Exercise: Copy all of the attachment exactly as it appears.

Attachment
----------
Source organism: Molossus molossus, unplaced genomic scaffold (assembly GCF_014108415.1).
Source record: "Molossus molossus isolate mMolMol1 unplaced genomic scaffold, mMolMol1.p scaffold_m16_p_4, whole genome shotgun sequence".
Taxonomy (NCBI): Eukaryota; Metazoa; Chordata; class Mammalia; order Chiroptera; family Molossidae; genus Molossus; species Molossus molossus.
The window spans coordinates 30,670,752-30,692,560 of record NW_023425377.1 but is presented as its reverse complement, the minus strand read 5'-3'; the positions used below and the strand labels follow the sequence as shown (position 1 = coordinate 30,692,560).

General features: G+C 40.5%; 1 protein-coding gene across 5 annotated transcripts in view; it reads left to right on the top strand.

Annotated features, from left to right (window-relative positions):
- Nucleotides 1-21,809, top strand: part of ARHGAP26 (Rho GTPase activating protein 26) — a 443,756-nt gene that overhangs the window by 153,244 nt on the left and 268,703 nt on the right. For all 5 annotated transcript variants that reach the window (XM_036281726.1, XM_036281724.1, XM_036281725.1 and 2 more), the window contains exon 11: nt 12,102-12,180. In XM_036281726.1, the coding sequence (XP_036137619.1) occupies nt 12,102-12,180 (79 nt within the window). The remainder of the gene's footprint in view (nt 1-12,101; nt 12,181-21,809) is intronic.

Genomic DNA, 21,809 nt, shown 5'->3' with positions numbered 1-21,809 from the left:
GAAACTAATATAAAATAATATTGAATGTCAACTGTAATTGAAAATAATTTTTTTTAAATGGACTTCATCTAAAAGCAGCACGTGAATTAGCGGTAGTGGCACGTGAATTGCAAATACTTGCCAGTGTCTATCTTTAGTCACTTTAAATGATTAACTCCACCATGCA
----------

Source organism: Molossus molossus, unplaced genomic scaffold (assembly GCF_014108415.1).
Source record: "Molossus molossus isolate mMolMol1 unplaced genomic scaffold, mMolMol1.p scaffold_m16_p_4, whole genome shotgun sequence".
Taxonomy (NCBI): Eukaryota; Metazoa; Chordata; class Mammalia; order Chiroptera; family Molossidae; genus Molossus; species Molossus molossus.
The window spans coordinates 30,670,752-30,692,560 of record NW_023425377.1 but is presented as its reverse complement, the minus strand read 5'-3'; the positions used below and the strand labels follow the sequence as shown (position 1 = coordinate 30,692,560).

General features: G+C 40.5%; 1 protein-coding gene across 5 annotated transcripts in view; it reads left to right on the top strand.

Annotated features, from left to right (window-relative positions):
- Nucleotides 1-21,809, top strand: part of ARHGAP26 (Rho GTPase activating protein 26) — a 443,756-nt gene that overhangs the window by 153,244 nt on the left and 268,703 nt on the right. For all 5 annotated transcript variants that reach the window (XM_036281726.1, XM_036281724.1, XM_036281725.1 and 2 more), the window contains exon 11: nt 12,102-12,180. In XM_036281726.1, the coding sequence (XP_036137619.1) occupies nt 12,102-12,180 (79 nt within the window). The remainder of the gene's footprint in view (nt 1-12,101; nt 12,181-21,809) is intronic.

Genomic DNA, 21,809 nt, shown 5'->3' with positions numbered 1-21,809 from the left:
GAAACTAATATAAAATAATATTGAATGTCAACTGTAATTGAAAATAATTTTTTTTAAATGGACTTCATCTAAAAGCAGCACGTGAATTAGCGGTAGTGGCACGTGAATTGCAAATACTTGCCAGTGTCTATCTTTAGTCACTTTAAATGATTAACTCCACCATGCA